To Asa Gray 24 August 
Down Farnborough Kent
My dear Dr. Gray
I received your letter1 about a fortnight ago & immediately forwarded the note to Hooker, who since then has started for a tour in Germany with Dr. Lindley’s eldest son.—
I am very sorry you shd. have had such trouble about the Dytiscus,2 but it was not my causing.
And now I really hardly know how to thank you enough for the very great trouble which the list of “close species” must have caused you.—3 What knowledge & labour & judgment is condensed in that little sheet of note-paper! I fear that you will think the object not at all worth the labour; but I can only say that if I could have done it myself, I would have done it, had it caused me ten times the labour which it must have caused you. I had met with a remark by Fries that the species of large genera are more closely related to each other, than are the species of small genera.4 I consulted a very good entomologist,5 & Hooker & Bentham, & they did not at all believe in this. But several facts & considerations, nevertheless, made me think that there might be some truth in it; and all general statements of such kind it is my object in my eclectic, peddling sort of work to test. It occurred to me that if I could get some good systematists, not species-splitters, to mark (without the object being known) the close species in a list; then if I counted the average number of the species in such genera, & compared it with the general average (for this end all the genera with single species have to be omitted; & I have omitted Salix & Carex also) of the species to the genera in the same country; it would, to a certain extent, tell whether on average the close species occurred in the larger genera.
Now in your M.S list (Salix & Carex being omitted) there are 115 genera & these have 6.37 species to genus: whereas in your Manual (omitting Salix & Carex & all genera with single species) the average is 4.67. So that it seems that when many organic forms are allied, making what is called a genus, some of them are apt to be more closely allied than are the species in the smaller genera.6 Mr. H. C. Watson has marked for me the British Flora, & the same result is given. I know how vague all such results must be, & there may be some fallacy (should the fallacy be apparent to you, I shd be most grateful to be informed.) in the result, but I cannot detect it; & am inclined to believe that the above proposition may be trusted; but I shall of course try to test it by other means.—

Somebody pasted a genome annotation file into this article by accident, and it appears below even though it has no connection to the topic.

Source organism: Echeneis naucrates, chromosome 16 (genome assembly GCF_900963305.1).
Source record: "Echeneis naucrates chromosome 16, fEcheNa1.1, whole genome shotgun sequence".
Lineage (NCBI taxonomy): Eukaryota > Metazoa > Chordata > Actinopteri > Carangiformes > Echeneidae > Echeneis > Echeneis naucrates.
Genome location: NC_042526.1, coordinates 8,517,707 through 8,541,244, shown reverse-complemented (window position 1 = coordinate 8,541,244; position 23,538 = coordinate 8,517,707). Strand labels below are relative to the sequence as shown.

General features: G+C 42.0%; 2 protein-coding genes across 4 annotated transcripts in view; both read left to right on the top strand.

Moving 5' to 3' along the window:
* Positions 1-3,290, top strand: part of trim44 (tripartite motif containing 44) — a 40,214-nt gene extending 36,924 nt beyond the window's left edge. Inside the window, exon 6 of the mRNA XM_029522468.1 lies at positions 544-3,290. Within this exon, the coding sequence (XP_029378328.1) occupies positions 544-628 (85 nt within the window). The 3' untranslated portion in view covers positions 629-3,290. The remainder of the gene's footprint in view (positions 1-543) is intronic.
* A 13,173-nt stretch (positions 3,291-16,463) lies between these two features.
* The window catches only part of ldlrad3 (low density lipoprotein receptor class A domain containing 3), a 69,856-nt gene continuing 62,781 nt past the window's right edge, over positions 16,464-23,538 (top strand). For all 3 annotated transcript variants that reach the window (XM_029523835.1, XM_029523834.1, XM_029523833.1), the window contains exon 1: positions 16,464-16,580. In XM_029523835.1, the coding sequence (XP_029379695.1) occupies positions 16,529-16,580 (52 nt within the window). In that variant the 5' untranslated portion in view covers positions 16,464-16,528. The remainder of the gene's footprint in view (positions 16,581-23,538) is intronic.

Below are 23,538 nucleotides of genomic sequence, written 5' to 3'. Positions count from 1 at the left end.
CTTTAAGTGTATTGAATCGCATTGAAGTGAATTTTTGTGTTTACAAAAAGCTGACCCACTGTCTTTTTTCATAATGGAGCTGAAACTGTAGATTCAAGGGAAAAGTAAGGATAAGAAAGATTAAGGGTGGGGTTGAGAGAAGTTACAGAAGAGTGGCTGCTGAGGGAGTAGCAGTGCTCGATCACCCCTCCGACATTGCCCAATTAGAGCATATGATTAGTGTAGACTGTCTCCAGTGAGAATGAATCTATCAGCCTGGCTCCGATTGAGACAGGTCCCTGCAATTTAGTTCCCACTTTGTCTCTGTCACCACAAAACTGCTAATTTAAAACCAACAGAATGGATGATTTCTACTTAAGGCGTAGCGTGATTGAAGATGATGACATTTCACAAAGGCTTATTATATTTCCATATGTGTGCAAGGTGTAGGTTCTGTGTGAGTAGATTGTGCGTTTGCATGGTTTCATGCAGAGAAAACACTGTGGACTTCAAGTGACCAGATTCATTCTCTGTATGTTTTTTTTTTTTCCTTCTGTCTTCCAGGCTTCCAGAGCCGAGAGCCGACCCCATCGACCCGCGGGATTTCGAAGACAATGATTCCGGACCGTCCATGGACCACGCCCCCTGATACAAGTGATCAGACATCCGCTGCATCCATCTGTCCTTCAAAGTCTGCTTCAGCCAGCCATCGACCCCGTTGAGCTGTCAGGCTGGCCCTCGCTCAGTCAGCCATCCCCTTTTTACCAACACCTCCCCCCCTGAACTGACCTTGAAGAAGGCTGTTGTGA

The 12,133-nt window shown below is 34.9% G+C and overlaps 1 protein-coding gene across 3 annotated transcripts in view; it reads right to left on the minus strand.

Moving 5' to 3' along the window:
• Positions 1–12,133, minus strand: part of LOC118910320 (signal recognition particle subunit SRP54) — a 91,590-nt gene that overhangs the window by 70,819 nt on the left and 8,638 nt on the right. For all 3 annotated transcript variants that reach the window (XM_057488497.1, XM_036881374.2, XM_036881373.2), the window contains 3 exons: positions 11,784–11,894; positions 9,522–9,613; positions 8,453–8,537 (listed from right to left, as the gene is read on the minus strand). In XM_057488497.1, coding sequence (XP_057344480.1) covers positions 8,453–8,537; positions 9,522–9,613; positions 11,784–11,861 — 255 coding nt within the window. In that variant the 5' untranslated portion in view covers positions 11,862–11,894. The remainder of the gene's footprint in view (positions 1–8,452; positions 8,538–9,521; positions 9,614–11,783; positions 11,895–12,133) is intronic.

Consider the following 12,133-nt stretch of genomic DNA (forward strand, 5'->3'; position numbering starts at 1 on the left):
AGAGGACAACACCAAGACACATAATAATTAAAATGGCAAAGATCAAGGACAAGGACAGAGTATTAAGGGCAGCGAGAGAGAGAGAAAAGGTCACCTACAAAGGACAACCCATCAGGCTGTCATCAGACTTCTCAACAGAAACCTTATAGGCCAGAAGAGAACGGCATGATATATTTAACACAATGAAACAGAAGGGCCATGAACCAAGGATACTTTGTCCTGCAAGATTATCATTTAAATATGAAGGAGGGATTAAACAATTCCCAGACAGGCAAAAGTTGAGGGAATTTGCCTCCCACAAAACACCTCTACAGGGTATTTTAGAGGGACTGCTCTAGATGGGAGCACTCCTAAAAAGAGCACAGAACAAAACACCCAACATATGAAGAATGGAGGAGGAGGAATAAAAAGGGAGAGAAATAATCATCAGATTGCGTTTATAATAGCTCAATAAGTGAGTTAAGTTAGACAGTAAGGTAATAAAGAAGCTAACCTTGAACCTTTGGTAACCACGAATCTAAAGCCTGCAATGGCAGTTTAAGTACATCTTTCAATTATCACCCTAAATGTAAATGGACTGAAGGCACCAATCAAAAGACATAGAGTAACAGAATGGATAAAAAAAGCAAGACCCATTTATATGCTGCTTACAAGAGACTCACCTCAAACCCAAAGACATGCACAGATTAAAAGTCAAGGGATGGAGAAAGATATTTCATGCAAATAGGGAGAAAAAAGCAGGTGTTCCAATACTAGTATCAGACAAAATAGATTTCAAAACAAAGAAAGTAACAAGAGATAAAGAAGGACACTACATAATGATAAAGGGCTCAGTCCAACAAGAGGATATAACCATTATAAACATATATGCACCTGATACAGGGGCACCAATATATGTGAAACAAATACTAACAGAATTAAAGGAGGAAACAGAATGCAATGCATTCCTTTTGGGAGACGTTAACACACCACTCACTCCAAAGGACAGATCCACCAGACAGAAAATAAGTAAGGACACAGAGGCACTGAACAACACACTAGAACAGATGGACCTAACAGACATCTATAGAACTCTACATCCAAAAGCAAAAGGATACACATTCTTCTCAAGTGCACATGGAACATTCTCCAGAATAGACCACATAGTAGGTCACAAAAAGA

Pray accept my true & cordial thanks for all your very great kindness, & believe me, Your’s very truly | Ch. Darwin
Have you seen Decandolles new great work on Geograph. Distrib.7 Hooker thinks very well of it.—8
P.S. | As it is ten to one you will not be able to give me any facts on the following head, I venture to put it before you for the chance.—
I have met several (chiefly amongst animals) cases, so many that I can hardly think it purely accidental, in which, when the species of a genus differed in some organ or part, which is usually constant in the species of the same genus, then that one or more of the species individually varied in some degree in this same organ or character.9 Thus to give a very bad example, I remember seeing it somewhere asserted that the position of the embryo differed in a very unusual manner in the species of Helianthemum; & hence, if there be any truth in the above rule, some of the species might be expected to vary in this same respect.—
To give good example in animal kingdom in Pyrgoma (a cirripede) the opercular valves (usually very constant) differ wonderfully in the different species, & in some of the species, these valves, (usually so constant) vary in the most perplexing manner, so that they differ more in the very same species, than often in different species of different genera.—10
"Close" species in large and small genera.
Alphonse de Candolle on geographical distribution [Géographie botanique raisonnée (1855)].